LAS CRUCES – The New Mexico Medical Reserve Corps has grown out of necessity to meet the challenges of the COVID-19 pandemic.
Throughout the course of the pandemic, the corps has grown from about 2,000 volunteers to about 7,400. State MRC coordinator Bobbie MacKenzie said that, at one point, up to 200 new volunteers were being deployed each week across New Mexico.
The Medical Reserve Corps is a division of the state health department, entirely federally funded, made up of both medical and non-medical volunteers. Across the state, MRC volunteers assist with both planned health events and unfolding crises.
Online, the New Mexico Department of Health says the MRC mission is “to augment local community health and medical services during a disaster, public health emergency or community public health event with pre-identified, trained and credentialed volunteers.”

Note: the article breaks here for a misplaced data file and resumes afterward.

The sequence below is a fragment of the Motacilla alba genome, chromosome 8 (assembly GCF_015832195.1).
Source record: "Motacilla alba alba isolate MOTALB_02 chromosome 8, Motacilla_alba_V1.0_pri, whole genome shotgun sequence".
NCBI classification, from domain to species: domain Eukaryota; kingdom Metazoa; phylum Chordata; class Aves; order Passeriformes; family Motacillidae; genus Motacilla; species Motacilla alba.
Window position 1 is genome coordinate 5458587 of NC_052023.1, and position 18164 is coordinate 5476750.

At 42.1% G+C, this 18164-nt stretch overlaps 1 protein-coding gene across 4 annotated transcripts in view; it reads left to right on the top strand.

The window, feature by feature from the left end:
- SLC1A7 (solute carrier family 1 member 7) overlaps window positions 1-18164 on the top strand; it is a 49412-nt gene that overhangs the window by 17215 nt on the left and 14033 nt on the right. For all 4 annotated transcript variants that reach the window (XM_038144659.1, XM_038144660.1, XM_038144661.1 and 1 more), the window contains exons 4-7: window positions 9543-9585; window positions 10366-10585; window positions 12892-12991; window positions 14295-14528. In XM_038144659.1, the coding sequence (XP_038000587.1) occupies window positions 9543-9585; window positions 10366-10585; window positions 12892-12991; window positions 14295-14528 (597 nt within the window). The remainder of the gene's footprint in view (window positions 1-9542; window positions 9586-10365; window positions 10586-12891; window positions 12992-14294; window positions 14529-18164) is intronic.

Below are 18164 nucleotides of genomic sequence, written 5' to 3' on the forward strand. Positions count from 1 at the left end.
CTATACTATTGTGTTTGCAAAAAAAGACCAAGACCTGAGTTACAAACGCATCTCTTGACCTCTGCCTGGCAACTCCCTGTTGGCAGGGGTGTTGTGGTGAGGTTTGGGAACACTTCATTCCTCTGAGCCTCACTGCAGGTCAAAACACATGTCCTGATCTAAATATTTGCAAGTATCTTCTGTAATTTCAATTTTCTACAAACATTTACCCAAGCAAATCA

In New Mexico, MRC volunteers typically provide medical support at the Bataan Memorial Death March held annually at White Sands Missile Range. In 2019, MRC members provided health assessments, cared for and obtained medications for an influx of asylum seekers dropped off in Las Cruces by U.S. Border Patrol.